Clearmont residents discuss animal ordinance

CLEARMONT — Nearly one-sixth of the population of the town of Clearmont attended the Clearmont Town Council meeting Monday to discuss proposed changes to the town’s animal ordinance, which currently does not allow livestock, chickens, rabbits and similar animals within town limits.

Mayor Chris Schock said the ordinance is not very well followed or enforced, so Clearmont Town Council is considering rewriting its animal ordinance to allow chickens and rabbits in town limits, which is similar to the ordinances in Dayton, Ranchester and Sheridan.

Schock said approximately 20-25 residents spoke about the ordinance, some for and some against. He said those against allowing chickens in town were concerned about noise and smell.

Schock said he has obtained the animal ordinances from surrounding towns and added that the council will continue to work through the issue and will likely eventually rewrite the ordinance.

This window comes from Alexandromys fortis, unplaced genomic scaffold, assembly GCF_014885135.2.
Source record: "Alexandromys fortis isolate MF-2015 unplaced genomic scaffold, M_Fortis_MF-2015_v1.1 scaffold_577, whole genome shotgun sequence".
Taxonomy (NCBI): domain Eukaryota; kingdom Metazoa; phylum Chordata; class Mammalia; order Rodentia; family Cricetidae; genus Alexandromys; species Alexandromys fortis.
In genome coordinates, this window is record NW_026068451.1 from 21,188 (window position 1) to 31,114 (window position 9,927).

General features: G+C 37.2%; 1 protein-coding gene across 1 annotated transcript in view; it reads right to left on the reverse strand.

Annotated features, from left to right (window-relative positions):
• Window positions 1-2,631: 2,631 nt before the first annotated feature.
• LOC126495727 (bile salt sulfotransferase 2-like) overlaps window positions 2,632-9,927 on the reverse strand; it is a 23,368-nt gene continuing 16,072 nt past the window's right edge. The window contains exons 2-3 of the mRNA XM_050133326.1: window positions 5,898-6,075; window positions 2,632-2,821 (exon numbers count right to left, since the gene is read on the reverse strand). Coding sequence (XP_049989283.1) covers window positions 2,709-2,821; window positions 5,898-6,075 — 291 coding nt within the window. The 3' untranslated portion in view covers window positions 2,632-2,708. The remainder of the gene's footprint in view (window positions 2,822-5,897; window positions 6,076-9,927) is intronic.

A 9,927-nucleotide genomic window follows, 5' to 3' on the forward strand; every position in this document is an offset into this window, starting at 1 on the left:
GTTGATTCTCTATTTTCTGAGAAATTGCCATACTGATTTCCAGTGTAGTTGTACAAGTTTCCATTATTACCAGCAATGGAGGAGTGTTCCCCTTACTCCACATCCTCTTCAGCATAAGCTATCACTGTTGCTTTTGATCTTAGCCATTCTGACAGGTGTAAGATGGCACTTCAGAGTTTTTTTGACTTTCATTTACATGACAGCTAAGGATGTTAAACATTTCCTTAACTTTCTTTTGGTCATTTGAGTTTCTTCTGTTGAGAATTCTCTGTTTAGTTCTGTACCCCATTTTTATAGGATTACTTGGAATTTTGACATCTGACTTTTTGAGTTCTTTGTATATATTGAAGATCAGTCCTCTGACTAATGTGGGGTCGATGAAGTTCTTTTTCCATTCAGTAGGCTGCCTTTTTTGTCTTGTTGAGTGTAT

The meeting lasted three hours.

Schock also announced at the meeting that Clearmont will have another clean-up month in September to help residents clean up unwanted appliances and more from their properties. The town will post a list in the post office of which items will be picked up which days. The town will pick up and dispose items placed by residents on their curb. A list of clean-up days may also be mailed with water bills.

In other business, Schock said a community member came forward to request a rezone of land within town limits from residential to commercial with plans of establishing a motel or similar business. The process of rezoning will begin if a formal request is made. The process usually takes about 45 days to complete, Schock said.

Schock announced that Clearmont received a State Loan and Investment Board grant to complete a variety of projects around town including rotomill and paving of streets and improvements to the park bathrooms.

Schock also noted that the town purchased a new computer to replace its failing system, which was budgetted in this year’s budget.

The council went into executive, or closed, session to discuss personnel matters but took no votes upon reconvening into regular session.

About

Hannah Wiest is the government and outdoors reporter for The Sheridan Press. She has lived in Colorado and Montana but loves her sunny home state of Wyoming best. She joined The Press staff in February 2013.

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